Iraq Shoe Thrower Back in Limelight

Iraq map

Synopsis:  Muntadhar al-Zaidi, the Iraqi journalist that threw his shoes at Bush during a press conference in Iraq is back in the news.  There is debate as to whether he is going to try to seek asylum in Switzerland.  

The facts:

  • A Swiss lawyer says he is; his brother says he isn’t.  The brother goes so far as to say that their family will sue the lawyer.  
  • Al-Zaidi’s Iraqi lawyers also say they don’t know anything about the asylum claim.  They also say that there are no foreign lawyers on the case.
  • Yann Golay, who is a spokesman for the Swiss Refugee Council, a non-governmental organization that helps asylum seekers in Switzerland, says that Al-Zaidi’s chances of getting asylum are slim, due to Al-Zaidi’s lack of ties to Switzerland.
  • 164 Iraqi citizens out of 1,440 applications were allowed asylum.

Commentary:  So far, this is non-news.  It’s being denied by almost everyone, which doesn’t necessarily test its veracity, but it certainly doesn’t allow for anything conclusive.

As for the original situation, it seems fairly conclusive that he was beaten by security forces immediately after the incident and perhaps later on, as well.  Therefore, it wouldn’t be beyond reason to think that he would want to have asylum granted.  What is unreasonable is that he would be granted it.  

Asylum is meant for the politically repressed.  This is not a man that was peacefully protesting on a corner, a member of a rival political party or a possible future victim of genocide.  This is a man that indisputably assaulted a world leader.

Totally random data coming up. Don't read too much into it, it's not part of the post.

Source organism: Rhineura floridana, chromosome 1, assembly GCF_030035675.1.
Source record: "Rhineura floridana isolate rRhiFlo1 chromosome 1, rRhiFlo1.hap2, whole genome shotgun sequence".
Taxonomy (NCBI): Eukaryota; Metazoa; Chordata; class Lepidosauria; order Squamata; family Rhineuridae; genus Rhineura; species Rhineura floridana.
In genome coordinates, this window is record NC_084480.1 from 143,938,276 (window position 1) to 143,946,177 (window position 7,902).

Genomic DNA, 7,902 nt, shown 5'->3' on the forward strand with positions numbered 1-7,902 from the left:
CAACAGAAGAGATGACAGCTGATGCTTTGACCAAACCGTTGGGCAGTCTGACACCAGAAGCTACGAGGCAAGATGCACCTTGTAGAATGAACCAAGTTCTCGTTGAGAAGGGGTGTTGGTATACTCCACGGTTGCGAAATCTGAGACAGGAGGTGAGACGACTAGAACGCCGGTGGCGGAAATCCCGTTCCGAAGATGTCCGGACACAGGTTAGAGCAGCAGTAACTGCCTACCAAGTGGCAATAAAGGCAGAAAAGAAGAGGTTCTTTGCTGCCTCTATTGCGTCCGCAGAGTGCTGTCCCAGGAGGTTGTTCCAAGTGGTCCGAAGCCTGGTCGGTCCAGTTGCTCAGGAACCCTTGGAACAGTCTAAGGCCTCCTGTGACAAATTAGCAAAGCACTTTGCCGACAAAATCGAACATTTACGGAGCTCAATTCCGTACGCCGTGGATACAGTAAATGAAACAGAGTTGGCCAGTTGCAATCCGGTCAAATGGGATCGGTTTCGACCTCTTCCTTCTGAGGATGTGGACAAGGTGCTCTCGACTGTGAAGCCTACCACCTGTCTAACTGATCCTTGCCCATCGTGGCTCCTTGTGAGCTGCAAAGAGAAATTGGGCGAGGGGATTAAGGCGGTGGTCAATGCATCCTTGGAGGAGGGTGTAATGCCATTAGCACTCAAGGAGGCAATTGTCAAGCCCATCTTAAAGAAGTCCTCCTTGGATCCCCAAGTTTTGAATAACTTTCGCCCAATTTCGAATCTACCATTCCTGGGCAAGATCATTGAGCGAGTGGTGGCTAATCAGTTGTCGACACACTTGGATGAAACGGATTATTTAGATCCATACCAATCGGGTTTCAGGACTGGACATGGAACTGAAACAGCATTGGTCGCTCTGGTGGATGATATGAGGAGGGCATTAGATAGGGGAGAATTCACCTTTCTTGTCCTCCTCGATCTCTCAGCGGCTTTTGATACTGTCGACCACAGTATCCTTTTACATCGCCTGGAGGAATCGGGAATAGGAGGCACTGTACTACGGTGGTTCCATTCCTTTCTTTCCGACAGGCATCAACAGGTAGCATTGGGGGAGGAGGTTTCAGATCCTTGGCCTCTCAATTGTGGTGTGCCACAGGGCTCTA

I was disgusted by the excitement that came about from the initial incident.  Agree with, disagree with, love or hate Bush, it does no favors to your argument to stoop to the level of an outright crime.

On Episode 12 of Don’t Worry About The Government (downloadable here), I made the point that I sympathize with Al-Zaidi’s frustration.  He was beaten and kidnapped by militants, as well as being detained twice by U.S. security forces.  This would put a chip on most people’s shoulders.  While one can understand why someone personally affected by the Iraq War would act out in such a way, it is not an act that should be applauded.  And anyone that could talk about all of it with a smile was missing the point of the tragedies that he, along with many others, have gone through.

Such a person should be treated as a criminal, not as a punching bag or a political refugee.

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2 Responses to Iraq Shoe Thrower Back in Limelight

  1. Jeremy says:

    I see where you’re coming from, but, dude, the footage was funny, and even Bush was smiling about it afterwards. Sure, it’s a criminal act, but crime and humor are certainly not mutually exclusive … http://www.htrnews.com/apps/pbcs.dll/article?AID=200881023149

  2. roniweiss says:

    Jeremy: Humor can be found in a lot of sources and I am not denigrating anyone for thinking any myriad of things are funny. On the other side, if you start really looking at it, it’s a very sad situation. That being said, what I take issue with is the guy being put on a pedestal.

    There’s a difference between thinking something is funny and admiring it. And I think I have a certain number of friends that admired it to some extent, which is a viewpoint that I cannot respect.

    And for the record, you’re right, part of the reason that it can laugh be laughed about more broadly is because Bush wasn’t bothered/injured. SNL made jokes about the recent US Airways plane crash. They wouldn’t be doing that if anyone died. It’s a lot easier to make fun of situations where no one was hurt. Otherwise, it’s gallows humor, which isn’t as widely accepted.

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